Frequently asked questions about water softening,
filtration and treatment systems for purifying drinking water
and other water uses.
1. What would be the best
filter/system for iron and calcium residue from well water, the
kind that leaves scum on glasses and red brownish residue on
fixtures? What brand is best for such filters?
The best filters for iron and calcium residue from well
water are the non-electric water softeners with a probable
added pre-filter placed ahead of the softener to remove the
heavier items within the water. A free on-site water quality
test would confirm the exact settings and filters
2. Is there a consensus on saltless
2(a). We have white residue on our dishes out of our new
dishwasher. Just started happening about 6 months ago, our hot
water heater is a 17 year old Marathon Peak Electric. We do
have a reverse osmosis system for drinking water.
2(b). Do these "EasyWater" systems work and will it help me?
Any help is appreciated.
2. The consensus on “saltless” water systems is that
they are not considered as water softeners by anyone in the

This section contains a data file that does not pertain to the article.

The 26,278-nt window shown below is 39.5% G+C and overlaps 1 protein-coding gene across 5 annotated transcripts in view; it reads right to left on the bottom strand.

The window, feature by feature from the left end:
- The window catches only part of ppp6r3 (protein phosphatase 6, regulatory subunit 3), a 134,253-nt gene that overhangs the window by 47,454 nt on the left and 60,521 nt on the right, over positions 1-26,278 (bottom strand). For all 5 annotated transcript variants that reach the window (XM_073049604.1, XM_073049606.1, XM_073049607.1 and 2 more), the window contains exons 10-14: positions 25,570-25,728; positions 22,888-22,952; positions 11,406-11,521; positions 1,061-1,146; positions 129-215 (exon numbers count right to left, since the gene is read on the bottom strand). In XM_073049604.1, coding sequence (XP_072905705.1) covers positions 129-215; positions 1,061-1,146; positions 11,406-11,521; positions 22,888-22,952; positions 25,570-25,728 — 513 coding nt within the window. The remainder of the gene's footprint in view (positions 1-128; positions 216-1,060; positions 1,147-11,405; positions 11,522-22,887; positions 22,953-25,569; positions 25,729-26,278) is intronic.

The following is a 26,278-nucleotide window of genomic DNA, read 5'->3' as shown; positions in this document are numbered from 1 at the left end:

industry. They are more appropriately referred to as scale
reducing systems in that they work by changing the properties
of the hardness in the water. They do not provide any removal
of hardness such as calcium, magnesium, and the majority of
2(a). Without the removal of the specific hardness you
do not get the soap savings associated with standard water
softeners and you will continue to have the accumulation of
hardness in your hot water heater, where it tends to settle
over time creating layers of hardness. In other words, without
removing the specific hardness, these systems do not have the
same benefits of a traditional softener.
2(b). EasyWater is a carbon based system which is great
for taste, odors, and removing chlorine out of the home, but
they are not effective in removing the hardness out of the
home. The Water Quality Association has an issued an open
letter about this specific topic on their website with
information about standard water softeners vs. saltless
systems, with their recommendation that consumers purchase
standard softeners over the saltless models because salt free
systems only handle a small part of an overall problem with
regard to hard water.
3. With an acidic water problem, does
the acid neutralizer have to be accompanied by a water
softener? The "plumber" (salesman) says that the neutralizer
makes the water harder than it already is, so I must have both
units. Is he just trying to sell me a softener with a monthly
salt contract? Or, is that a legitimate statement? Can I have
just a neutralizer? Or are they always in pairs?
This answer is in progress.
4. I have heard that there are
alternative water softeners that do not use salt or potassium
but use electric current to modify the calcium molecules so
they form less scale, such as Scale Ban and others. Do they